A sea cave at Rosh Hanikra, Israel.

© Vadim Petrakov/Shutterstock

Rosh HaNikra Grottoes

Top choice in North Coast

Bone-white limestone cliffs seem to burst from the deep blue sea at this geological beauty spot straddling the Israel–Lebanon border. A cable car descends steeply to the bottom, a journey of barely a minute; from here visitors step into wave-sculpted cave mouths, listening to water mercilessly lashing the rock. If you listen very carefully you might hear fruit bats nesting in the rock folds.

The cable car is wheelchair accessible, but the caves are not. It's a good idea to wear shoes with grippy soles.

Behind the lower cable-car station, inside a naturally cool rail tunnel, you can watch a film on the area's geography and the history of the Haifa–Beirut railway, whose tunnels were excavated by British army engineering units from New Zealand and South Africa in 1941 and 1942. Unsurprisingly, the line has been out of commission since 1948.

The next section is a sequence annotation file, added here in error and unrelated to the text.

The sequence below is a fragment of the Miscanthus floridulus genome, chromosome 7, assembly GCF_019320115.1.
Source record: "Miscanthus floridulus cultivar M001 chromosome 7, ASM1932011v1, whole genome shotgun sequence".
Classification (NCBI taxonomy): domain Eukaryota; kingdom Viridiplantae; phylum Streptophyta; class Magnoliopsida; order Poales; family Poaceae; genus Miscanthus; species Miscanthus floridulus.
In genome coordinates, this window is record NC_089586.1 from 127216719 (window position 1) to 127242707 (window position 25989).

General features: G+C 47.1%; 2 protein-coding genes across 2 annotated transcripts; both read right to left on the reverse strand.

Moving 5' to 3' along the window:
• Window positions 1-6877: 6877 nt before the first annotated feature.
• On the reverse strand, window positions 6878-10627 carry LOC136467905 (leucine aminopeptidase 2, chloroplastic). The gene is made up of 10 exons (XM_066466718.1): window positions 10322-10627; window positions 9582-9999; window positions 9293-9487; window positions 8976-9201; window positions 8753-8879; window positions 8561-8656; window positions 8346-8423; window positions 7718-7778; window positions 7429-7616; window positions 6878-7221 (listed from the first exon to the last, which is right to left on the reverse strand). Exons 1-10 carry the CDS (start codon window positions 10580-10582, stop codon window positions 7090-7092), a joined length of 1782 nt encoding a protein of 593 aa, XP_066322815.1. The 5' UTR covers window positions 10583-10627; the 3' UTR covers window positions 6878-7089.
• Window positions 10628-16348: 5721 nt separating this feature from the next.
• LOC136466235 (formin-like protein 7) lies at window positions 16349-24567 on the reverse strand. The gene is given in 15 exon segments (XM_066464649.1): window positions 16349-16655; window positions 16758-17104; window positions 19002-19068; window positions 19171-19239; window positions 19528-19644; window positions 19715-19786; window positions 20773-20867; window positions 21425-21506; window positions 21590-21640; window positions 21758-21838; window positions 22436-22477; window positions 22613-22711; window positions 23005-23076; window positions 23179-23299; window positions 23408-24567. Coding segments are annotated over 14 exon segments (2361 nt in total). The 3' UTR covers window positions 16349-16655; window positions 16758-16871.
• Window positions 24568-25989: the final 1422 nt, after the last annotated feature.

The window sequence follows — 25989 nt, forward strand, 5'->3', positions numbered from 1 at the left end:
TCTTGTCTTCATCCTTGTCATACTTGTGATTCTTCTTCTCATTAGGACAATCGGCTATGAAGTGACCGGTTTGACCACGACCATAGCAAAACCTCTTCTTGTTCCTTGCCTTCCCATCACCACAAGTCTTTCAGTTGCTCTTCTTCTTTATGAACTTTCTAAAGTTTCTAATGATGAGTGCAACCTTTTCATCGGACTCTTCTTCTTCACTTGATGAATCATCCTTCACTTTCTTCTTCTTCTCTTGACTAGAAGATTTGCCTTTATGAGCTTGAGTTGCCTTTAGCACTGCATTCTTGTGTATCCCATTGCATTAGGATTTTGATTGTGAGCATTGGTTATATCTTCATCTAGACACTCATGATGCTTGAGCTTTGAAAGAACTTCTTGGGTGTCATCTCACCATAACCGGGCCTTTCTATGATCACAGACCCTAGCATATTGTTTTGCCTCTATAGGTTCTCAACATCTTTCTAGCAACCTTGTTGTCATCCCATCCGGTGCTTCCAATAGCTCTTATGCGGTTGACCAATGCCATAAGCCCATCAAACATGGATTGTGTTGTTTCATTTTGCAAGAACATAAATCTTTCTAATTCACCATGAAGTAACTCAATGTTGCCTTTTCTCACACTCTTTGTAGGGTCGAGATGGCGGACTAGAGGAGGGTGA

At the ticket windows, it’s possible to hire a bike (72NIS including the grottoes) for the 5km round-trip ride to Betzet Beach.

Up top, you can peer through a camouflaged border gate on the Israel–Lebanon border and pose for a picture next to a sign pointing to Beirut. A few kilometres north is the Naqoura base of the 12,000-member United Nations Interim Force in Lebanon (Unifil), which has been patrolling the border since 1978.

If you're hungry, there's a snack bar down below and a cafeteria and restaurant next to the border gate.

Nateev Exprees bus 31 links Rosh HaNikra with Nahariya (7.40NIS, 17 minutes, every 1½ to two hours except Shabbat).

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